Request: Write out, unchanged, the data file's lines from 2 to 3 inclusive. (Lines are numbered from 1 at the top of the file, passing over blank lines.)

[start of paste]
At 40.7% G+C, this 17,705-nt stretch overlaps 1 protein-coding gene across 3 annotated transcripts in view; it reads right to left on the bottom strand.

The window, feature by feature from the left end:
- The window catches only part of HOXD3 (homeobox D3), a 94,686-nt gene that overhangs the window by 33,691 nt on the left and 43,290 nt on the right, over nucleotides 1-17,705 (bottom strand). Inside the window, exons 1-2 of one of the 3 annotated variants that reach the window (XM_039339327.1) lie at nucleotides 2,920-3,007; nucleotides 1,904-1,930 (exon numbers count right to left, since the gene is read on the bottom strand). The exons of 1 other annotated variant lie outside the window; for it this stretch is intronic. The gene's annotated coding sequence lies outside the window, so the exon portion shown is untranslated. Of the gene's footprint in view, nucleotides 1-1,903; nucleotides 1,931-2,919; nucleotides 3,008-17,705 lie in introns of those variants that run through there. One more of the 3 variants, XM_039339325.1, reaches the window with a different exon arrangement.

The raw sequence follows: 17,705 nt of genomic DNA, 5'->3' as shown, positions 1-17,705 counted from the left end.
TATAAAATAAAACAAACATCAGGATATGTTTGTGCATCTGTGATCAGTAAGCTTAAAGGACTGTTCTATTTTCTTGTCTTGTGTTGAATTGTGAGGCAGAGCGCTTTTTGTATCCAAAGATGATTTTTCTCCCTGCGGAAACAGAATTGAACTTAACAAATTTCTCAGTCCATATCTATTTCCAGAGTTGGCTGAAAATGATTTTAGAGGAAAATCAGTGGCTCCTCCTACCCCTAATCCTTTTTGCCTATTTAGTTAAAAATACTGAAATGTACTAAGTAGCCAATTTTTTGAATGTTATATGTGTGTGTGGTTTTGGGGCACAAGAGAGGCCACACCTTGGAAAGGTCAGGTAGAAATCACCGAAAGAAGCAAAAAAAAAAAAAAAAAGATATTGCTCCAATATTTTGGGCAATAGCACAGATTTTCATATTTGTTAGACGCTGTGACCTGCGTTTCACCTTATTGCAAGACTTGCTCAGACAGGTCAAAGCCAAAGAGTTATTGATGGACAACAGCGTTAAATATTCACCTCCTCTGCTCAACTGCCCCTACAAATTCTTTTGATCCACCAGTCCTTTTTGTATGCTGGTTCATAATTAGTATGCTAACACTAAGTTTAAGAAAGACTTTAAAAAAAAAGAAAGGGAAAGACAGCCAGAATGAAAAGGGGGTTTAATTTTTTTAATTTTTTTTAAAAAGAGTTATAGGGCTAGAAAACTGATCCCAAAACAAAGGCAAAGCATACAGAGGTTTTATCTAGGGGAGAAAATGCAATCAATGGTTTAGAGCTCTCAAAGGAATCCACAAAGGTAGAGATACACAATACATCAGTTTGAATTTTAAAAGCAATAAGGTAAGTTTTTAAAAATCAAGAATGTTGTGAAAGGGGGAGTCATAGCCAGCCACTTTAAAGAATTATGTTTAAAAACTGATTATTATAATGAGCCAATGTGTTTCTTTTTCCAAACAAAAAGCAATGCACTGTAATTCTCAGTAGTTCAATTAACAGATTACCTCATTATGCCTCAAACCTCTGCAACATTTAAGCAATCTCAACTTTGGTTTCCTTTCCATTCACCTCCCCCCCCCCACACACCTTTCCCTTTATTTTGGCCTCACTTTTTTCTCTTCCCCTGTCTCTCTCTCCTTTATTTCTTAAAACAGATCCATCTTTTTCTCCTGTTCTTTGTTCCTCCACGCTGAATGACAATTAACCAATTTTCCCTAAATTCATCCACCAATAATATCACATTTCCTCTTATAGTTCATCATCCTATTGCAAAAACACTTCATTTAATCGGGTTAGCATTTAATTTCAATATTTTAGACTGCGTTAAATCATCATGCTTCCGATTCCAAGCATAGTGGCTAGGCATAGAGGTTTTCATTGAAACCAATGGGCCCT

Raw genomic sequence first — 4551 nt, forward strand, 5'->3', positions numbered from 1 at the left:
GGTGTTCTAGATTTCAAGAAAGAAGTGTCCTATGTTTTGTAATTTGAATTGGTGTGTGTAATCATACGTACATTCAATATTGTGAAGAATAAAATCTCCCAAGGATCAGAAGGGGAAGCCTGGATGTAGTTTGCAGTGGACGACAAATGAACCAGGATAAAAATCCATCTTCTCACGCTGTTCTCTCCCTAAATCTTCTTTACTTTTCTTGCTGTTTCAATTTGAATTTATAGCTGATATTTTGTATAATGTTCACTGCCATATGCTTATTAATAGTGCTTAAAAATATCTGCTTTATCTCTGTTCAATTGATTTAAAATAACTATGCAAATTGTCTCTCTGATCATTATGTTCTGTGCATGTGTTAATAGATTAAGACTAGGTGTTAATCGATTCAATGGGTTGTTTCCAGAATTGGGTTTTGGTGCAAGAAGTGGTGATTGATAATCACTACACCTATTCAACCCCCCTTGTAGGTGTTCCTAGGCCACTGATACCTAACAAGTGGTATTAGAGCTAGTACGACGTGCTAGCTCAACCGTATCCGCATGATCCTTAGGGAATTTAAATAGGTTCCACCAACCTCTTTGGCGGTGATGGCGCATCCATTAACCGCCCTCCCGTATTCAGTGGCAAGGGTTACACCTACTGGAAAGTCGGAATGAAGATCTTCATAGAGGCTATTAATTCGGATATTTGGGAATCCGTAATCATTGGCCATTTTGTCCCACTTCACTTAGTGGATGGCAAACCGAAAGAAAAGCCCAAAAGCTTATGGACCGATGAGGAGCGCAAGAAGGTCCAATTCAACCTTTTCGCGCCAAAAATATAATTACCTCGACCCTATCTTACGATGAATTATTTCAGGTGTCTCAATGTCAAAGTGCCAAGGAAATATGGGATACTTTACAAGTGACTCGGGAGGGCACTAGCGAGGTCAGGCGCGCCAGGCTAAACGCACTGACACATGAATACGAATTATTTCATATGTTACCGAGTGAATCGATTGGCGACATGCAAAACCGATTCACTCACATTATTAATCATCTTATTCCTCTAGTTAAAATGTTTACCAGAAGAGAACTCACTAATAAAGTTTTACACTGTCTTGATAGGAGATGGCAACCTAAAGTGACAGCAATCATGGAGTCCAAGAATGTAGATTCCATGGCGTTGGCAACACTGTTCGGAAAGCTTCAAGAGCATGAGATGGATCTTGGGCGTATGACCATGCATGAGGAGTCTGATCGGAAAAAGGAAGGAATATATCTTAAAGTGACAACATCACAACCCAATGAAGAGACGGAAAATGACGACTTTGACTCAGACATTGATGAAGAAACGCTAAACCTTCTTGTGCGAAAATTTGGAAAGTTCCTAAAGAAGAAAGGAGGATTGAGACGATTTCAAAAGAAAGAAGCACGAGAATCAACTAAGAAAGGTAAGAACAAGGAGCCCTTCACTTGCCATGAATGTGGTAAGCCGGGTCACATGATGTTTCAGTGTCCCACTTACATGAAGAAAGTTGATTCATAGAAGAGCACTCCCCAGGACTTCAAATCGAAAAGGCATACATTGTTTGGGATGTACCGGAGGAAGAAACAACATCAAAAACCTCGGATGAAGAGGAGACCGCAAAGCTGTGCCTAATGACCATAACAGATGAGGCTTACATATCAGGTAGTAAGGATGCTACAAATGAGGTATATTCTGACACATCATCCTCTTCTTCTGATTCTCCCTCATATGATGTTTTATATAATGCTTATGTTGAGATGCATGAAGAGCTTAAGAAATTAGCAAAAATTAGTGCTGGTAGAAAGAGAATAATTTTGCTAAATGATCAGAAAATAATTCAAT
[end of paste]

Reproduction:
The window, feature by feature from the left end:
- The window catches only part of HOXD3 (homeobox D3), a 94,686-nt gene that overhangs the window by 33,691 nt on the left and 43,290 nt on the right, over nucleotides 1-17,705 (bottom strand). Inside the window, exons 1-2 of one of the 3 annotated variants that reach the window (XM_039339327.1) lie at nucleotides 2,920-3,007; nucleotides 1,904-1,930 (exon numbers count right to left, since the gene is read on the bottom strand). The exons of 1 other annotated variant lie outside the window; for it this stretch is intronic. The gene's annotated coding sequence lies outside the window, so the exon portion shown is untranslated. Of the gene's footprint in view, nucleotides 1-1,903; nucleotides 1,931-2,919; nucleotides 3,008-17,705 lie in introns of those variants that run through there. One more of the 3 variants, XM_039339325.1, reaches the window with a different exon arrangement.